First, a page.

“I only wish I got the chance to tell him that before it was too late!”

  Nastase also aided North’s girls team, according to former North player Sandy Bisogno. The Mariners’ head coach was Ray Cervino, who died recently. The Mariners’ gymnasium was named in his honor after his death.

  “Coach Nastase was so passionate about educating his players about the game,” she said. “Coach Nastase and coach Cervino worked so well together. They worked together to assemble North’s patented fast break offense, Yankee. During my junior and senior years of high school, I would go to his house on Sundays. He would make pasta and we would spend hours watching old game films from when he coached in North Carolina.

  “Those were special times that I will never forget. He taught me about not just playing the game, but being a student of the game.”    

  Nastase also coached Bisogno in the summer of 1994 when she played on the Shoreliners’ 17-under Amateur Athletic Union team.                                                                            Nastase played basketball for Penn State University.

Coach Nastase (right) led the Toms River High School North Mariners to championships. (Photo courtesy of Toms River North basketball)

  Signorino played for the Nittany Lions of then-coach Rip Engle and was recruited by Joe Paterno, who coached under Engle before enjoying a legendary coaching career at Penn State.

  Signorino suggested to then-Toms River High School athletics director Bob Hawthorne that Nastase be hired as the school’s boys coach. He guided the Indians and served as an assistant coach under Signorino.

  “There is no greater boys basketball coach than Bob Nastase,” Signorino said. “He was an endless, endless, tireless worker who hated to lose, hated to lose. He could have been a head coach at a major college (Nastase also was an assistant coach at Oral Roberts University). He knew his college coaches were not doing the best things. He coached with intensity.

  “He had his team’s games and practices filmed. Films don’t lie. His kids could not deny what happened. Using the films, he told his players such things as, ‘You did not step with the correct foot.”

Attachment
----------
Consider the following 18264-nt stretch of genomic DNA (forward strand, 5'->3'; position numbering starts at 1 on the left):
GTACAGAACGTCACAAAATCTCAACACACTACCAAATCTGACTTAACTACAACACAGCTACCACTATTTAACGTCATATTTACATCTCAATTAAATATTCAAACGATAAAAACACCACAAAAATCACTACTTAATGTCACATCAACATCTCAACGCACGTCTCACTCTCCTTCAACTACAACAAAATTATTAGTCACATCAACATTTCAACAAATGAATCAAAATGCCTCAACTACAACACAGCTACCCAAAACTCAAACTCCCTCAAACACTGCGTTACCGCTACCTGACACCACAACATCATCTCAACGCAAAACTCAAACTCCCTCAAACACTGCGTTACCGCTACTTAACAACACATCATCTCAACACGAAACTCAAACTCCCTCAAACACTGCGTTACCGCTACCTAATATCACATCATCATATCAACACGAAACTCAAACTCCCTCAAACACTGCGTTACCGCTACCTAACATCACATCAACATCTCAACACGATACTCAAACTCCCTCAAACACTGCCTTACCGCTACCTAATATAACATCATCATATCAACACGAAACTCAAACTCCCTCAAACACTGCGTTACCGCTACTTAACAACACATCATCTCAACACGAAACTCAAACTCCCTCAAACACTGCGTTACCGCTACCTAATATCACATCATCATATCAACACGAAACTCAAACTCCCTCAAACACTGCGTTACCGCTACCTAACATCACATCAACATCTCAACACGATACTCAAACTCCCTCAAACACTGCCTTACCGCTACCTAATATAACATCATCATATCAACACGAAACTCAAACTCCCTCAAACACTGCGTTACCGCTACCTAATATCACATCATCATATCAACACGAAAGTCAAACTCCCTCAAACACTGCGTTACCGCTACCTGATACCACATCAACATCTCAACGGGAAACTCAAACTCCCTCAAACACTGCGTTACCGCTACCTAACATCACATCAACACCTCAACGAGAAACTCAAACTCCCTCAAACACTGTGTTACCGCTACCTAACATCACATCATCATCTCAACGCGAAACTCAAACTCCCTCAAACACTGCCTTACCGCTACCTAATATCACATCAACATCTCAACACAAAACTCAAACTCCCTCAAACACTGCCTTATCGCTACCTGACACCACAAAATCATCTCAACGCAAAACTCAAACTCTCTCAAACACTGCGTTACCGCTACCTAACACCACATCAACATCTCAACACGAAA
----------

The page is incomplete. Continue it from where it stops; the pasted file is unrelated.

Signorino said he misses Nastase to this day.

  “I wish Bob could be here,” he said. “He was a major factor in the building of this gymnasium. He was never totally pleased with it.”

  A major reason Nastase came to Lakewood was the township’s Biddy Basketball League.

  “He saw the talent he had at Lakewood and he developed it,” Signorino said. “He developed it. His motto was, ‘My opponent will never outwork me.’ Talk to any of his players. They will tell you that.”

  Signorino noted that Nastase, an only child, played basketball at Beaverdale High School in Beaverdale, Pa., a small coal mining town 60 miles from Pittsburgh.

  “Bob was the team’s highest scorer,” Signorino said. “He played quarterback as a high school sophomore. He was a very good athlete. He was so interested in basketball. There was a gym next to his house and he’d go in its backdoor and play for hours. The superintendent of schools caught him sneaking in without supervision and threw him out.”

  Signorino recalled that Nastase’s parents ran the Nastase Hotel in Pennsylvania.

  “His dad was easy going and his mother was a very dedicated nurse,” Signorino said. “She worked her ass off. Bob ran the bar room. Bob and I were born in the hotel.”